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What is Jubaea?

Brenda Scott
Brenda Scott

Jubaea chilensis is a palm tree native to central Chile. It is the tallest palm and can reach heights of up to 80 feet (24.3 m) with a trunk three feet (0.91 m) or more in diameter. The crown of the palm is made up of pinnate or compound leaves that resemble feather dusters and grow on stems that can be over 12 feet (3.66 m) long. Hidden among the leaves are stalks with purple flowers that turn into a small, edible orange fruit which are known as coquitos.

Two common names for Jubaea are coquito palm, after the fruit, and Chilean wine palm. These trees contain a high fructose sap which can be boiled into syrup known as palm honey. The syrup is available in grocery stores in Chile and has a variety of uses. It can also be fermented to produce alcohol, which is how it came to be known as a wine palm. Such use is greatly restricted now in an effort to preserve the endangered tree.

Man mowing the grass
Man mowing the grass

Unfortunately, harvesting the sap from a Jubaea palm involves destroying the tree. Unlike maple trees, which can be tapped and continue to grow for years, the Jubaea palm has to be cut down. Slits are made daily in the apex of the tree and the sap is allowed to drain out over a period of months. At one time millions of these trees dominated central Chile, but due to harvesting they are now endangered and survive naturally in three large stands. Laws have been passed to preserve the species, and only limited harvesting is allowed.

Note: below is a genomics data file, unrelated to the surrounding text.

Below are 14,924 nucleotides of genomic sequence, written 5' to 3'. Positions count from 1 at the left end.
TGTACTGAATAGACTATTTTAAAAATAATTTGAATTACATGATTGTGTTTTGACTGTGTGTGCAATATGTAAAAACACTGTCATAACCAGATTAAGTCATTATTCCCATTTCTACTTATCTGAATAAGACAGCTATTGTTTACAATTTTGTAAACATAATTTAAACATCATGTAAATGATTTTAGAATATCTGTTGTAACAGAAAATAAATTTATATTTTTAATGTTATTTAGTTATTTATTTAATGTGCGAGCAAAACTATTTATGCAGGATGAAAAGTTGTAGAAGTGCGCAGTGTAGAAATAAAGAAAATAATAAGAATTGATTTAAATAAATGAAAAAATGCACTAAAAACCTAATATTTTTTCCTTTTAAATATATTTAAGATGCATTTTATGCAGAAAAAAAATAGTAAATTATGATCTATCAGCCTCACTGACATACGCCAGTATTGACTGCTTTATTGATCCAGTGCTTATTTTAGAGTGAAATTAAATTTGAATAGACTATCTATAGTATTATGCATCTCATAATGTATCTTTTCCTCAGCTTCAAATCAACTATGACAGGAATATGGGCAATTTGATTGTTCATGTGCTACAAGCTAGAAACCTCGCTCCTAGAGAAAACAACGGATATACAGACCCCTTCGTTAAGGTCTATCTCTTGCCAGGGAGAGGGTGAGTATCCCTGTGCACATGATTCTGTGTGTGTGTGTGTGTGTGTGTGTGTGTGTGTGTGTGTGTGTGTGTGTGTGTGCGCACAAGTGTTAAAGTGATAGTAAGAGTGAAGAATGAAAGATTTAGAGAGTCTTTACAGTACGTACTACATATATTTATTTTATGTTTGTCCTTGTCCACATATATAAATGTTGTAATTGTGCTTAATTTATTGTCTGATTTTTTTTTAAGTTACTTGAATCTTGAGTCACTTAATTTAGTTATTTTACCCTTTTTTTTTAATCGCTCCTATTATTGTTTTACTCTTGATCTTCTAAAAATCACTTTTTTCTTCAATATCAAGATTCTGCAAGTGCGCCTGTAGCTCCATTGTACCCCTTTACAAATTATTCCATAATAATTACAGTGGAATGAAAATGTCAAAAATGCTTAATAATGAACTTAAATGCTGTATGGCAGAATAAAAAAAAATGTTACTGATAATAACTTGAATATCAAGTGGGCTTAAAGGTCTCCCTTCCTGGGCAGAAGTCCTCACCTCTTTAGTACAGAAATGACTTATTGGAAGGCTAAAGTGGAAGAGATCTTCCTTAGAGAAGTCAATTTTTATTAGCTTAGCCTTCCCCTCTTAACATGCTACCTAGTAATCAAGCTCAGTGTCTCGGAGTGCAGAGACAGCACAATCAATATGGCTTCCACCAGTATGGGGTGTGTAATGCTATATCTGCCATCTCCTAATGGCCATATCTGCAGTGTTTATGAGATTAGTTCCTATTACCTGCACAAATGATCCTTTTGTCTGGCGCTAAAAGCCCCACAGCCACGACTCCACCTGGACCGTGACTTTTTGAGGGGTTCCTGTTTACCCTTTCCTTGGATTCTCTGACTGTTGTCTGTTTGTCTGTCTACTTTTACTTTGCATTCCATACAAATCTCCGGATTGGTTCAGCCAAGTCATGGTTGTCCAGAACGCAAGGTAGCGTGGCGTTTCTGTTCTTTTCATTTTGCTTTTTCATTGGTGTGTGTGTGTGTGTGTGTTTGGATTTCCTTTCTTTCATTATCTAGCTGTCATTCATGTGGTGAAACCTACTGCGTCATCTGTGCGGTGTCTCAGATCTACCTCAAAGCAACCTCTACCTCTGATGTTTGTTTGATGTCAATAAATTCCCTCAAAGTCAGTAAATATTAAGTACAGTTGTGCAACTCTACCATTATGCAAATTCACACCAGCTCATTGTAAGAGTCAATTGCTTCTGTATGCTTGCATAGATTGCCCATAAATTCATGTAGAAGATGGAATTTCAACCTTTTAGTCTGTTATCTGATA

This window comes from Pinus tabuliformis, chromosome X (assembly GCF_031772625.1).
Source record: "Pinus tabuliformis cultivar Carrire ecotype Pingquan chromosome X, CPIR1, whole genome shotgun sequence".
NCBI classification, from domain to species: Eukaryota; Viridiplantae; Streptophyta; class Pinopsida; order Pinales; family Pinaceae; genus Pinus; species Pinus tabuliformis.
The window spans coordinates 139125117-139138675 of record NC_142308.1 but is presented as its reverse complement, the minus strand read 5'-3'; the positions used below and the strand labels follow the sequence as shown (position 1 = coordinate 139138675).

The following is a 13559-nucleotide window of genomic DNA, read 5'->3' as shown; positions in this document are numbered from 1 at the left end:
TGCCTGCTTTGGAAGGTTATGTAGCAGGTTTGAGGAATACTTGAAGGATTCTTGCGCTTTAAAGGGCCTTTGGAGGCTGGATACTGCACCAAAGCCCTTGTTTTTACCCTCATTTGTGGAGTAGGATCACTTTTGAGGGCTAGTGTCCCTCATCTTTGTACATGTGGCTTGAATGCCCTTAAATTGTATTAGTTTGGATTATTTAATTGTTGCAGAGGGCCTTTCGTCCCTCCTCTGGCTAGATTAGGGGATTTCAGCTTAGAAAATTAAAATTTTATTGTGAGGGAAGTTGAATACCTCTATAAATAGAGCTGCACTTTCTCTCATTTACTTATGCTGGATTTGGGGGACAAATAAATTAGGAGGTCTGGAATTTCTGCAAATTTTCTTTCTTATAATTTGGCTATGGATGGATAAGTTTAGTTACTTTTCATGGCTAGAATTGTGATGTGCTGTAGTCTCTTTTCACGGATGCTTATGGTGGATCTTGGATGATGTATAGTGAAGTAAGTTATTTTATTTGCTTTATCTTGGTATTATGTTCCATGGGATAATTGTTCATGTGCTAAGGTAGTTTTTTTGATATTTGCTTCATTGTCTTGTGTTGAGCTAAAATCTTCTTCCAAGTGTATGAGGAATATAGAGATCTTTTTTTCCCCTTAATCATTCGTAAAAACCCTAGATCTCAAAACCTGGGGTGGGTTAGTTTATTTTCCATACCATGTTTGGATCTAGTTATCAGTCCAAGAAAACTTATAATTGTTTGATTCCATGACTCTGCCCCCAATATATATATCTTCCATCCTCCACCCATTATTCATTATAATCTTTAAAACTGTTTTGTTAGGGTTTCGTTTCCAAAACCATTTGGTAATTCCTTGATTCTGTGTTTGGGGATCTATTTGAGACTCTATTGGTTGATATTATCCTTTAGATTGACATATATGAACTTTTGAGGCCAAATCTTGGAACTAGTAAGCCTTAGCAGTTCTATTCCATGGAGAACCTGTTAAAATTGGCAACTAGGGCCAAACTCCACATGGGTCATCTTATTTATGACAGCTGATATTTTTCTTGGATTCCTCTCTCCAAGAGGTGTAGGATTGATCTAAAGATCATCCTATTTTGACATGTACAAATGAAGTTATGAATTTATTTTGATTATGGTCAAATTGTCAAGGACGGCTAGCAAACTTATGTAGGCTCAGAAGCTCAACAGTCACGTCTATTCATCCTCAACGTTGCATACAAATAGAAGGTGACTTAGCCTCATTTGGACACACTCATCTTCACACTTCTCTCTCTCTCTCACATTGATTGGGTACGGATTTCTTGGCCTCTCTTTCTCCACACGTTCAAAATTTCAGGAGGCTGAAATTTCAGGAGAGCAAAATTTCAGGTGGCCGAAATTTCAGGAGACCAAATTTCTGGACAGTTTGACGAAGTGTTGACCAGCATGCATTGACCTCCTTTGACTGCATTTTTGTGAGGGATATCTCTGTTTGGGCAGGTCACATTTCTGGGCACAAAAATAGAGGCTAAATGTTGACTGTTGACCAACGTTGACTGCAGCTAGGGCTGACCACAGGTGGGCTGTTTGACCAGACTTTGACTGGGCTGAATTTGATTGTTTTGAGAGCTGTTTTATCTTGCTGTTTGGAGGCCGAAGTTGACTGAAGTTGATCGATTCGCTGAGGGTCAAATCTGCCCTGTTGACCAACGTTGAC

Unlike some palm trees, the Jubaea does not do well along the ocean because it is adversely affected by salt. It is very hardy, however, and is drought, heat, frost and fire resistant. This tree grows better in Mediterranean climates than in tropical regions, and has been successfully cultivated in such places as California, Southern Europe, Australia and New Zealand.

Jubaea palms can live for centuries, but their beginning is rather slow. The seeds can take over a year to germinate, and for the first few years, growth can be very slow. There are a variety of opinions on the best way to set the seed successfully. Some growers soak the seed in milk, water or another liquid to soften the hard exterior and hasten germination, though care must be taken to prevent the seed from molding. Other growers recommend carefully cracking the outer shell before planting.

The Jubaea does best in deep well-drained soil, and trees should be planted between 20 to 30 feet apart. This spacing will allow room for the crown of the tree once it has matured. While mature trees are drought resistant, young palms should be provided with sufficient irrigation to let them become established.

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